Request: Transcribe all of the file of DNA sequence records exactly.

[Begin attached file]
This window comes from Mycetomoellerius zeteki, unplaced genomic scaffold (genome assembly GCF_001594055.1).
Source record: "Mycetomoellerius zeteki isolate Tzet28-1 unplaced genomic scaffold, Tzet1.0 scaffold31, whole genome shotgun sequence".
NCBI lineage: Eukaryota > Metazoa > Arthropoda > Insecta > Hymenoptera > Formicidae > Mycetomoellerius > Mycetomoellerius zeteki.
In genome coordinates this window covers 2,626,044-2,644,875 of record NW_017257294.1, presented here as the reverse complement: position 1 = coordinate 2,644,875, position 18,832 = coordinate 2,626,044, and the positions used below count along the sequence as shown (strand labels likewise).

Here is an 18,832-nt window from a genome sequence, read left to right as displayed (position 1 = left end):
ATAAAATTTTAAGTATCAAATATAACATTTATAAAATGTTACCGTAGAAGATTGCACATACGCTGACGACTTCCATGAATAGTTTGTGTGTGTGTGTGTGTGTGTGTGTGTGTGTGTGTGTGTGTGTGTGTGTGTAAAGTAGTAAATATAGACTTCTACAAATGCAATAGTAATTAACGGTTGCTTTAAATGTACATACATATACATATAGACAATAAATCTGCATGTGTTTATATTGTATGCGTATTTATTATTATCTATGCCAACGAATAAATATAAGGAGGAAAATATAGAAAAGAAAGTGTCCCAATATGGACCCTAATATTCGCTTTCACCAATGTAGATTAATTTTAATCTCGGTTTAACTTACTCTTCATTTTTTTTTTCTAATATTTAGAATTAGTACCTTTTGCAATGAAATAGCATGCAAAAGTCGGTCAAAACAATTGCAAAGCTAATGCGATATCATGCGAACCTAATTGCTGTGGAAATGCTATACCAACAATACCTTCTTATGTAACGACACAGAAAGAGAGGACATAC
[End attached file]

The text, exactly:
This window comes from Mycetomoellerius zeteki, unplaced genomic scaffold (genome assembly GCF_001594055.1).
Source record: "Mycetomoellerius zeteki isolate Tzet28-1 unplaced genomic scaffold, Tzet1.0 scaffold31, whole genome shotgun sequence".
NCBI lineage: Eukaryota > Metazoa > Arthropoda > Insecta > Hymenoptera > Formicidae > Mycetomoellerius > Mycetomoellerius zeteki.
In genome coordinates this window covers 2,626,044-2,644,875 of record NW_017257294.1, presented here as the reverse complement: position 1 = coordinate 2,644,875, position 18,832 = coordinate 2,626,044, and the positions used below count along the sequence as shown (strand labels likewise).

Here is an 18,832-nt window from a genome sequence, read left to right as displayed (position 1 = left end):
ATAAAATTTTAAGTATCAAATATAACATTTATAAAATGTTACCGTAGAAGATTGCACATACGCTGACGACTTCCATGAATAGTTTGTGTGTGTGTGTGTGTGTGTGTGTGTGTGTGTGTGTGTGTGTGTGTGTGTAAAGTAGTAAATATAGACTTCTACAAATGCAATAGTAATTAACGGTTGCTTTAAATGTACATACATATACATATAGACAATAAATCTGCATGTGTTTATATTGTATGCGTATTTATTATTATCTATGCCAACGAATAAATATAAGGAGGAAAATATAGAAAAGAAAGTGTCCCAATATGGACCCTAATATTCGCTTTCACCAATGTAGATTAATTTTAATCTCGGTTTAACTTACTCTTCATTTTTTTTTTCTAATATTTAGAATTAGTACCTTTTGCAATGAAATAGCATGCAAAAGTCGGTCAAAACAATTGCAAAGCTAATGCGATATCATGCGAACCTAATTGCTGTGGAAATGCTATACCAACAATACCTTCTTATGTAACGACACAGAAAGAGAGGACATAC